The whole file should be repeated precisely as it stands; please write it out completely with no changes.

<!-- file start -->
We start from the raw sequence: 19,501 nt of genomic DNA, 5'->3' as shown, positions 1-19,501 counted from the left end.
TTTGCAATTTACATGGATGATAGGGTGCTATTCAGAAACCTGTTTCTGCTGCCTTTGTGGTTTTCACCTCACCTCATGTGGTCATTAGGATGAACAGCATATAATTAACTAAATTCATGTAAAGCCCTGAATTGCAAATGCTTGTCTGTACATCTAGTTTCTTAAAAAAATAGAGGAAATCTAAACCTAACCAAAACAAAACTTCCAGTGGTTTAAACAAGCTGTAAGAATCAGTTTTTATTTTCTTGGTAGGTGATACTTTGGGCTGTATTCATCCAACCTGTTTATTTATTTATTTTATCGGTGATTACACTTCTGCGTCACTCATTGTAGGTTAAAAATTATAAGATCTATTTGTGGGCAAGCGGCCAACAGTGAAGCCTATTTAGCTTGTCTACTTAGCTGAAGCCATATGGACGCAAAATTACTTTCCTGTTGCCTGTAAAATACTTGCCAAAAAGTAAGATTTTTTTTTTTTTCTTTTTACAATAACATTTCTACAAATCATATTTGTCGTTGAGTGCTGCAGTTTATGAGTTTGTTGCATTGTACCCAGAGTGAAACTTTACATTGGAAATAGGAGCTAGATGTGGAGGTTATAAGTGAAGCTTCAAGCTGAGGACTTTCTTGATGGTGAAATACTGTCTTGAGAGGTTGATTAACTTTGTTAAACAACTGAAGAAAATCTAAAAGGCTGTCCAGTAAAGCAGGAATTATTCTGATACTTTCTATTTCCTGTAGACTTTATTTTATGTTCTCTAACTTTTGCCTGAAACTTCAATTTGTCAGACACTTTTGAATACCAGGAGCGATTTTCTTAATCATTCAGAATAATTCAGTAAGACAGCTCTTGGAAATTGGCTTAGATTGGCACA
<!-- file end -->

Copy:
We start from the raw sequence: 19,501 nt of genomic DNA, 5'->3' as shown, positions 1-19,501 counted from the left end.
TTTGCAATTTACATGGATGATAGGGTGCTATTCAGAAACCTGTTTCTGCTGCCTTTGTGGTTTTCACCTCACCTCATGTGGTCATTAGGATGAACAGCATATAATTAACTAAATTCATGTAAAGCCCTGAATTGCAAATGCTTGTCTGTACATCTAGTTTCTTAAAAAAATAGAGGAAATCTAAACCTAACCAAAACAAAACTTCCAGTGGTTTAAACAAGCTGTAAGAATCAGTTTTTATTTTCTTGGTAGGTGATACTTTGGGCTGTATTCATCCAACCTGTTTATTTATTTATTTTATCGGTGATTACACTTCTGCGTCACTCATTGTAGGTTAAAAATTATAAGATCTATTTGTGGGCAAGCGGCCAACAGTGAAGCCTATTTAGCTTGTCTACTTAGCTGAAGCCATATGGACGCAAAATTACTTTCCTGTTGCCTGTAAAATACTTGCCAAAAAGTAAGATTTTTTTTTTTTTCTTTTTACAATAACATTTCTACAAATCATATTTGTCGTTGAGTGCTGCAGTTTATGAGTTTGTTGCATTGTACCCAGAGTGAAACTTTACATTGGAAATAGGAGCTAGATGTGGAGGTTATAAGTGAAGCTTCAAGCTGAGGACTTTCTTGATGGTGAAATACTGTCTTGAGAGGTTGATTAACTTTGTTAAACAACTGAAGAAAATCTAAAAGGCTGTCCAGTAAAGCAGGAATTATTCTGATACTTTCTATTTCCTGTAGACTTTATTTTATGTTCTCTAACTTTTGCCTGAAACTTCAATTTGTCAGACACTTTTGAATACCAGGAGCGATTTTCTTAATCATTCAGAATAATTCAGTAAGACAGCTCTTGGAAATTGGCTTAGATTGGCACA